Kate Taylor

Meet Acting Commander Kate Taylor. This year marks her 30th year of policing.

Prior to joining the WA Police Force, she was a student enjoying a long summer break prior to a new university year commencing and working part time at Crown Casino. It was during that break that she decided that she might want to change career paths from becoming a Japanese interpreter.

“In my younger years, I had a tendency to go against the norm, whether that be conforming to latest fashion or hairstyles, and was somewhat defiantly attracted to the fact that policing was not a traditional career pathway for a woman. The fact that my older brothers laughed fired me up! But mostly I wanted to do something that touched people’s lives, something that changed their direction in a positive way.” 

Kate started her career in 1987 in general duties policing both metropolitan and regional WA, Child Abuse Unit, and metropolitan detectives. “I have some great memories from relieving at Marble Bar Police Station (once I found out where and what Marble Bar actually was). As a young 22 year old woman, and used to the creature comforts of a cosy home, being sent to this remote town was definitely a shock to the system. But once I settled in to the Ironclad Hotel and made friends with the local folk, it was such a positive challenge and I loved the experience.”

Her current role as Acting Commander of Intelligence and Deployment involves the coordination of intelligence resources across two divisions, management of very high risk resources, identifying and implementing strategies to address intelligence gaps, mentoring and coaching. This year, Kate is currently on the WA Police Force committee for both 100 Years of Women in Policing and the Australasian Council of Women and Policing.

Although policing is a great job, it can have its challenging aspects. “Balancing resources, managing time, managing expectations internally and externally, upwards and downwards… maintaining a healthy work life balance. Having three children and a partner in the job, who also works shift work and long hours, has meant this balance has always been a challenge.”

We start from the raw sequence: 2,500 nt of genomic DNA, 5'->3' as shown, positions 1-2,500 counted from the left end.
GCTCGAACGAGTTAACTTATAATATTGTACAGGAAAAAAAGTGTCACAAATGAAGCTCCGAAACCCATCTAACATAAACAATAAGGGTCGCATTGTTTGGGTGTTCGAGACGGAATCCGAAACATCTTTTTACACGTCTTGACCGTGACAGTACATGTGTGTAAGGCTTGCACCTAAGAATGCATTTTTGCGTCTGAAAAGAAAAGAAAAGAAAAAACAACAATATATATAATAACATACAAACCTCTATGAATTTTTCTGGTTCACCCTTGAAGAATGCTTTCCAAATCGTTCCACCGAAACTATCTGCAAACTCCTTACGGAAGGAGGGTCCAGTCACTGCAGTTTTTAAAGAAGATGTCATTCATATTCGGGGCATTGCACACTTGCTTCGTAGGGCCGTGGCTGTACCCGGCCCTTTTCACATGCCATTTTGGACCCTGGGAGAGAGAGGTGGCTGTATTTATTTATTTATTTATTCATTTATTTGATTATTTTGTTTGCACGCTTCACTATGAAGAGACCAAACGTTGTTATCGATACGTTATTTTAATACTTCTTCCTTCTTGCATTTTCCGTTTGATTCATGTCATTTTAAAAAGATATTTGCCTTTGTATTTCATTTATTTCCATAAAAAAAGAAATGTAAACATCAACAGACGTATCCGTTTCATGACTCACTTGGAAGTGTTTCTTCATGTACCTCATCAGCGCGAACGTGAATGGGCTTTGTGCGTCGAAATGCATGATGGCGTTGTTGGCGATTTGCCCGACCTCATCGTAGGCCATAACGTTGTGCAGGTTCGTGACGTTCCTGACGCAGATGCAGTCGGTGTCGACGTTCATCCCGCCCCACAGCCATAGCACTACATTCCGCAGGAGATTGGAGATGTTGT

“One of my strongest memories stems from what I would class as one of the most rewarding parts of my career - investigating sex crimes over a number of years. It was without a doubt one of the most emotionally draining periods of my career but also one of the most rewarding experiences as a police officer and a time of so much personal growth.”

“I remember one investigation which involved a particularly horrific and brutal sexual assault. I spent days with the victim. I cried with her and her family, I questioned if I even had the strength to get through it myself, let alone put on a brave face and support them all. It was really difficult but it was, after all, my job and it wasn’t like I was a novice at dealing with these types of offences. At the end of each long day, I went home and recharged with my young family, hugged my three little kids and got up and went back to work the next day and the next. When the offender was sentenced to a very long jail term, I cried with the family all over again.”

“The rewards are immense when you see that look in someone’s eye when they realise you are someone who is going to help them start the journey out of a really bad place. When I get updates every now and again on how they are going, what they are achieving, the joy they now have in their life, I can smile and feel proud of being part of a team which helped to bring someone out of the worst period in their lives, and survive.”

“My advice to junior officers is give everything a go; don’t be afraid to take something on and take every opportunity to learn and experience. Have a plan, and when everything doesn’t go to plan, refocus and move forward.”

“I am always proud to tell someone that I am part of the WA Police Force because I am proud of what we do, of the difference we make, of the sometimes thankless, unenviable tasks that we do - tasks that it takes unique people to do.”

Acting Commander Kate Taylor is currently Commander of Intelligence and Deployment.

I have great pleasure in providing this profile for Kate Taylor. We spoke at length during the creation of this profile and what will never translate to paper is the passion she brings to her role, the compassion she has for victims she has dealt with or the satisfaction she gets from making a difference to people’s lives. Kate has personally achieved much for women in policing as part of the first ‘job share’ arrangement for women returning from maternity leave to her work in leading covert policing. She has a wry smile when she talks about her past experiences and the memories she has.

It is clear that Kate has grown up in the WA Police Force having joined at a very young age. She has been shaped by her experiences which she relays in a positive light. Kate’s personal values gel very well with those of our agency and her commitment to our community is an obvious driver and no doubt the source of personal satisfaction. We are a richer agency for having strong female leaders like Kate and I believe she is a role model for junior male and female officers who aspire to succeed in their careers.

- Paul Steel APM Assistant Commissioner.